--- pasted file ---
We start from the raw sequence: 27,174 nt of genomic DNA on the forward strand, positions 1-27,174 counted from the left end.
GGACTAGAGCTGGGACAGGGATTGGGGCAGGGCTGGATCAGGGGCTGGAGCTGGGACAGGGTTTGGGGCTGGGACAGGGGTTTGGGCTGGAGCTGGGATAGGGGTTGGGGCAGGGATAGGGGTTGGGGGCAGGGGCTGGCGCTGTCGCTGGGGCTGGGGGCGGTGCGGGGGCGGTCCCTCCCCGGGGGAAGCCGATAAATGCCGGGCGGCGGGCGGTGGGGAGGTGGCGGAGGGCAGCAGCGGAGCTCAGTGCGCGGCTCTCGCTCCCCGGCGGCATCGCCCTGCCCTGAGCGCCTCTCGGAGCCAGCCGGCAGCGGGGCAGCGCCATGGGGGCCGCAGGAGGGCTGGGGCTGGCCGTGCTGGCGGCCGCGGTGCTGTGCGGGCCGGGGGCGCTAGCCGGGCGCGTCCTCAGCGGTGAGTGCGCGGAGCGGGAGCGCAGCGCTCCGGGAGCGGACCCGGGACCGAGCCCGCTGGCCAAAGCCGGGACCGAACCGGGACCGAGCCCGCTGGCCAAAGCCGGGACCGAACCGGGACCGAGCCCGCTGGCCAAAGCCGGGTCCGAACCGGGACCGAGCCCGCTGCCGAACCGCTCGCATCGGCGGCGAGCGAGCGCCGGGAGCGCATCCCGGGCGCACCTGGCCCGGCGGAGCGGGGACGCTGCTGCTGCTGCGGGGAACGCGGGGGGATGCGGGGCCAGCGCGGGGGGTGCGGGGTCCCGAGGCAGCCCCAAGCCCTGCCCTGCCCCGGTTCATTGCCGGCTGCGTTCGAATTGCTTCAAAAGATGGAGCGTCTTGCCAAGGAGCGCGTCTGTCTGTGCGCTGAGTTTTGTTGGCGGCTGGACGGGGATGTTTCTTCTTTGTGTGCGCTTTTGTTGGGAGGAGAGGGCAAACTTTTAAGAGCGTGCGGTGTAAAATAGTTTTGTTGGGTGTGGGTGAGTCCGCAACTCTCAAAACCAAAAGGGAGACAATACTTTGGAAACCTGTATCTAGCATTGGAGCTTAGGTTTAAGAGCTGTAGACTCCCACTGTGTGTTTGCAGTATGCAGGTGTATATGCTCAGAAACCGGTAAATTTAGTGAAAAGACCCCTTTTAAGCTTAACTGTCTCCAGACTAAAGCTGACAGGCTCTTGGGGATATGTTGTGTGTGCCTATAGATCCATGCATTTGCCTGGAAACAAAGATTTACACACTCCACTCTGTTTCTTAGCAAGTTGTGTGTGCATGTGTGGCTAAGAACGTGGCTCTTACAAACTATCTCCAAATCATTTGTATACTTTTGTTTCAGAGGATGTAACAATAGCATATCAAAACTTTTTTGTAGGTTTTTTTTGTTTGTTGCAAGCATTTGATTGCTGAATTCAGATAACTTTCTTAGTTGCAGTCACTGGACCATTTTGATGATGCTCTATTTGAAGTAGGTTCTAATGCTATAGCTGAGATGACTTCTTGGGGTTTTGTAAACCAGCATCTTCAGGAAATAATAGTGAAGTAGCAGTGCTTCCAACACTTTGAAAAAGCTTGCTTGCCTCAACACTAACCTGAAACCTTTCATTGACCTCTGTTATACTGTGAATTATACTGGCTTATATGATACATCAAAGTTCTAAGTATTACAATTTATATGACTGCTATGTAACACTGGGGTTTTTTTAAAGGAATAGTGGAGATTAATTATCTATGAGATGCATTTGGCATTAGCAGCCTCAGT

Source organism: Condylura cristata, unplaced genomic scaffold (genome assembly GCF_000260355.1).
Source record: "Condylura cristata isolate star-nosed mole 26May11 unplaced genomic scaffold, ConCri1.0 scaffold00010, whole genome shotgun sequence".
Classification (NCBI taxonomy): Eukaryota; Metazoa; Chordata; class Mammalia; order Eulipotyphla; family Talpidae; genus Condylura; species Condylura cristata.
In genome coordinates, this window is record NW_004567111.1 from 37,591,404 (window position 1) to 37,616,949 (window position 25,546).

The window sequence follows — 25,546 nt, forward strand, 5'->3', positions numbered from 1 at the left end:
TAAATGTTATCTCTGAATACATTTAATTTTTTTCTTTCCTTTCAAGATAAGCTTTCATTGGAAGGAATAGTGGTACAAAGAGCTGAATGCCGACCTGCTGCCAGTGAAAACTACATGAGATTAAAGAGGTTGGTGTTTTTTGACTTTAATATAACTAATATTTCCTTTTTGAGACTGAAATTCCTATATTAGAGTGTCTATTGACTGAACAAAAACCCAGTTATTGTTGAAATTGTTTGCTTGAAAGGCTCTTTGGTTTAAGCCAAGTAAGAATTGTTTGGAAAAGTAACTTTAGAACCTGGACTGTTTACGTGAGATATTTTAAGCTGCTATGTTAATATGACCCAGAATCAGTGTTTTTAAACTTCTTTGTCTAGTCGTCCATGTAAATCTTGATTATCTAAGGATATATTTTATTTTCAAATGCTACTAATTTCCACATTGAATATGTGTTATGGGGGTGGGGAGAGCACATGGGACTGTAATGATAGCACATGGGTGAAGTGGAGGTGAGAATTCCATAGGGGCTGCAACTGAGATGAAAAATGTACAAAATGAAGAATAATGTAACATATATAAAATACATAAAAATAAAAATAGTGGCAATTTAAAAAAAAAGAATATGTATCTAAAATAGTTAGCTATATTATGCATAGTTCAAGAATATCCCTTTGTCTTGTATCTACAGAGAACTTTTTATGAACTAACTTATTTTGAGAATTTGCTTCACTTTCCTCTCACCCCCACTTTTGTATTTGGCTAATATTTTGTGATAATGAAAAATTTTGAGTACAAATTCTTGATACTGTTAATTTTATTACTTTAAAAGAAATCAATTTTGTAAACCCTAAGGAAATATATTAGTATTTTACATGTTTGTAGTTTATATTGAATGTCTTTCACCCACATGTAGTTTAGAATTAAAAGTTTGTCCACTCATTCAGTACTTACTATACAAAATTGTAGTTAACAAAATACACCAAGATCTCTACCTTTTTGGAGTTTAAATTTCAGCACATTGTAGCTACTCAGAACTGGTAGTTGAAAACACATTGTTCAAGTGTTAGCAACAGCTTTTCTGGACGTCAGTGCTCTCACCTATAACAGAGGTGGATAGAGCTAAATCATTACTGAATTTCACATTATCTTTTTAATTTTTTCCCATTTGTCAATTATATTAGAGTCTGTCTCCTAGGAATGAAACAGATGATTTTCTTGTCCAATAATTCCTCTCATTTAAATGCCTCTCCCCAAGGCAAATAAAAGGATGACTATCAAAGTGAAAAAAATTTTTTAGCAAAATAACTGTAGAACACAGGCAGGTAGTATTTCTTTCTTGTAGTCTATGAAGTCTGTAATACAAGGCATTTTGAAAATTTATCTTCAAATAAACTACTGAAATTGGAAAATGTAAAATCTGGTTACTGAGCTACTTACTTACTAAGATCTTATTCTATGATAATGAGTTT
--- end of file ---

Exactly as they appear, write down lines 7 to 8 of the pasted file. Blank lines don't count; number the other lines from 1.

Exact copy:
The window sequence follows — 25,546 nt, forward strand, 5'->3', positions numbered from 1 at the left end:
TAAATGTTATCTCTGAATACATTTAATTTTTTTCTTTCCTTTCAAGATAAGCTTTCATTGGAAGGAATAGTGGTACAAAGAGCTGAATGCCGACCTGCTGCCAGTGAAAACTACATGAGATTAAAGAGGTTGGTGTTTTTTGACTTTAATATAACTAATATTTCCTTTTTGAGACTGAAATTCCTATATTAGAGTGTCTATTGACTGAACAAAAACCCAGTTATTGTTGAAATTGTTTGCTTGAAAGGCTCTTTGGTTTAAGCCAAGTAAGAATTGTTTGGAAAAGTAACTTTAGAACCTGGACTGTTTACGTGAGATATTTTAAGCTGCTATGTTAATATGACCCAGAATCAGTGTTTTTAAACTTCTTTGTCTAGTCGTCCATGTAAATCTTGATTATCTAAGGATATATTTTATTTTCAAATGCTACTAATTTCCACATTGAATATGTGTTATGGGGGTGGGGAGAGCACATGGGACTGTAATGATAGCACATGGGTGAAGTGGAGGTGAGAATTCCATAGGGGCTGCAACTGAGATGAAAAATGTACAAAATGAAGAATAATGTAACATATATAAAATACATAAAAATAAAAATAGTGGCAATTTAAAAAAAAAGAATATGTATCTAAAATAGTTAGCTATATTATGCATAGTTCAAGAATATCCCTTTGTCTTGTATCTACAGAGAACTTTTTATGAACTAACTTATTTTGAGAATTTGCTTCACTTTCCTCTCACCCCCACTTTTGTATTTGGCTAATATTTTGTGATAATGAAAAATTTTGAGTACAAATTCTTGATACTGTTAATTTTATTACTTTAAAAGAAATCAATTTTGTAAACCCTAAGGAAATATATTAGTATTTTACATGTTTGTAGTTTATATTGAATGTCTTTCACCCACATGTAGTTTAGAATTAAAAGTTTGTCCACTCATTCAGTACTTACTATACAAAATTGTAGTTAACAAAATACACCAAGATCTCTACCTTTTTGGAGTTTAAATTTCAGCACATTGTAGCTACTCAGAACTGGTAGTTGAAAACACATTGTTCAAGTGTTAGCAACAGCTTTTCTGGACGTCAGTGCTCTCACCTATAACAGAGGTGGATAGAGCTAAATCATTACTGAATTTCACATTATCTTTTTAATTTTTTCCCATTTGTCAATTATATTAGAGTCTGTCTCCTAGGAATGAAACAGATGATTTTCTTGTCCAATAATTCCTCTCATTTAAATGCCTCTCCCCAAGGCAAATAAAAGGATGACTATCAAAGTGAAAAAAATTTTTTAGCAAAATAACTGTAGAACACAGGCAGGTAGTATTTCTTTCTTGTAGTCTATGAAGTCTGTAATACAAGGCATTTTGAAAATTTATCTTCAAATAAACTACTGAAATTGGAAAATGTAAAATCTGGTTACTGAGCTACTTACTTACTAAGATCTTATTCTATGATAATGAGTTT